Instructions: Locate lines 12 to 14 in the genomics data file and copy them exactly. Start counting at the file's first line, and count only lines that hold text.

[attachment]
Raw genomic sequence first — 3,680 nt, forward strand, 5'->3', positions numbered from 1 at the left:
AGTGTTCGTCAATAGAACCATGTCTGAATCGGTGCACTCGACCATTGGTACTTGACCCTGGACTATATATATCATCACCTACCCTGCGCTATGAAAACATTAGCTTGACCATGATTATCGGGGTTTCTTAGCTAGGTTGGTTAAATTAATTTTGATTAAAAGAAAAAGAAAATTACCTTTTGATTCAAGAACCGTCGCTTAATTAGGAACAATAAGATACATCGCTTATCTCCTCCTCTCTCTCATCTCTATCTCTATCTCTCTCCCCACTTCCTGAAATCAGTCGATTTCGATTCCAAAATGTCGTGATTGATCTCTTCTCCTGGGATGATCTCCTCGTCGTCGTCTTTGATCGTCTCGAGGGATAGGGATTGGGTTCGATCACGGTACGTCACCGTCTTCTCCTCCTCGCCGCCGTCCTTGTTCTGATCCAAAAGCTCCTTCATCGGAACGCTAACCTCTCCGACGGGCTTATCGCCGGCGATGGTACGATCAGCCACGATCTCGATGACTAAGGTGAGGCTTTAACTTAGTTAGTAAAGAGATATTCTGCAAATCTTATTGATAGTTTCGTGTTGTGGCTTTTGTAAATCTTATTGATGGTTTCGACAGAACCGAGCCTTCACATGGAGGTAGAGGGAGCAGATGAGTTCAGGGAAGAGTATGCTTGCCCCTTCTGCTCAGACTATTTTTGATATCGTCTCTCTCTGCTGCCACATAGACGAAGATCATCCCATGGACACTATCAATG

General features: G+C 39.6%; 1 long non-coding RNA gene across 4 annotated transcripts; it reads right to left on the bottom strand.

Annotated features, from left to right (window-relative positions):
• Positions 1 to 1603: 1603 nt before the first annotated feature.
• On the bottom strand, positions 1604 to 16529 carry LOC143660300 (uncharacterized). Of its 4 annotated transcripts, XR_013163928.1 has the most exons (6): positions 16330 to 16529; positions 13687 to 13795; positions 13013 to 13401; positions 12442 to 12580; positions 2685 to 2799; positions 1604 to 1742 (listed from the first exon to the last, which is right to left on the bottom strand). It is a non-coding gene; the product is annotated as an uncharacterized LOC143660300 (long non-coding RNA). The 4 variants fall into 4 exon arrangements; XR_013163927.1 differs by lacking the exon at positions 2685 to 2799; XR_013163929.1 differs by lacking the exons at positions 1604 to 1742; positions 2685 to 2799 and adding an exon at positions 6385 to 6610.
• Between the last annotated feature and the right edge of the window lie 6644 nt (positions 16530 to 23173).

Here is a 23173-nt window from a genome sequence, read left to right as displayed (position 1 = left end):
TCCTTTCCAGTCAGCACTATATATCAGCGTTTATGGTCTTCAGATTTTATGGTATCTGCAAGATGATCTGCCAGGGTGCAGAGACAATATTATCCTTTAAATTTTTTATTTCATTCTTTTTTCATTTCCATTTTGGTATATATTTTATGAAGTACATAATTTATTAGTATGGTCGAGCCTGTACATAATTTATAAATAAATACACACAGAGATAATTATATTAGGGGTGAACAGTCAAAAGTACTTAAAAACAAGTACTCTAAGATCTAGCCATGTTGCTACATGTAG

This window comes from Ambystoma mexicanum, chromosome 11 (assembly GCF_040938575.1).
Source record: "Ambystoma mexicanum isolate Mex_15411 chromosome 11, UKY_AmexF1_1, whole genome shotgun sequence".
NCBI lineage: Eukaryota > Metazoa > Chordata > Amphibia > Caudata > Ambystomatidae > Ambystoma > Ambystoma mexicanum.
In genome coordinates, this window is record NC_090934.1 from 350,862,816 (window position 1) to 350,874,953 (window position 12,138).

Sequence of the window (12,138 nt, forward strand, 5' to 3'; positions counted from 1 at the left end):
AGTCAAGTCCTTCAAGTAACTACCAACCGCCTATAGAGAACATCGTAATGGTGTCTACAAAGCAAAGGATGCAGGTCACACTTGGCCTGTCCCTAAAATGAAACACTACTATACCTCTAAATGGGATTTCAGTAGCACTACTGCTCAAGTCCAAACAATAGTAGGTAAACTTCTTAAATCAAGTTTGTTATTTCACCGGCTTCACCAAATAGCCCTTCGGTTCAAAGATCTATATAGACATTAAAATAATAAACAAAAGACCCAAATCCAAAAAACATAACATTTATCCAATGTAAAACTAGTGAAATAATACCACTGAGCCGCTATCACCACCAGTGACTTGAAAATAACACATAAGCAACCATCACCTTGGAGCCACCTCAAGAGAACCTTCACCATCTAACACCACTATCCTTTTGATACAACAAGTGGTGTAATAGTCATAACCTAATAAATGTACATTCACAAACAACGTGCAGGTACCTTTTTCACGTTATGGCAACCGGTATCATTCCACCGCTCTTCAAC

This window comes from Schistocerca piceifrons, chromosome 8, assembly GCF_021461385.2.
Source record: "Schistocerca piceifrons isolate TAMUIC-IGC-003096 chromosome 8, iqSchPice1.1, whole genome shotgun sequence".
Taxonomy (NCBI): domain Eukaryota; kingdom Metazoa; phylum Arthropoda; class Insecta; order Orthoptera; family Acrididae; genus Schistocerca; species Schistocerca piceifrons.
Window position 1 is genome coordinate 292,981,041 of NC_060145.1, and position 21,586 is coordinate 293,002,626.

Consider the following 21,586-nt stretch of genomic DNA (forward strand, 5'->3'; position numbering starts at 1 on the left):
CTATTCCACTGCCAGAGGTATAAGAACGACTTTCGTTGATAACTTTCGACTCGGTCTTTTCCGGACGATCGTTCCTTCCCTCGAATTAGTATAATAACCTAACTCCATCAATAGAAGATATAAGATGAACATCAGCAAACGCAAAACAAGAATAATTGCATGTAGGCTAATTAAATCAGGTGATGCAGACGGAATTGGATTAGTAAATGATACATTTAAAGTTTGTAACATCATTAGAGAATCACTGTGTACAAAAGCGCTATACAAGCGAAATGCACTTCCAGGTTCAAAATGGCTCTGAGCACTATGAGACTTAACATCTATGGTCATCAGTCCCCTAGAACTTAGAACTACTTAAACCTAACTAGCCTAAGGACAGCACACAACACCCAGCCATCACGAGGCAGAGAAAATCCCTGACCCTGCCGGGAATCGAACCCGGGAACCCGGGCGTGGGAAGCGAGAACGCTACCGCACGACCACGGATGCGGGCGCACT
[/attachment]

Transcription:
NCBI lineage: Eukaryota > Metazoa > Chordata > Amphibia > Caudata > Ambystomatidae > Ambystoma > Ambystoma mexicanum.
In genome coordinates, this window is record NC_090934.1 from 350,862,816 (window position 1) to 350,874,953 (window position 12,138).

Sequence of the window (12,138 nt, forward strand, 5' to 3'; positions counted from 1 at the left end):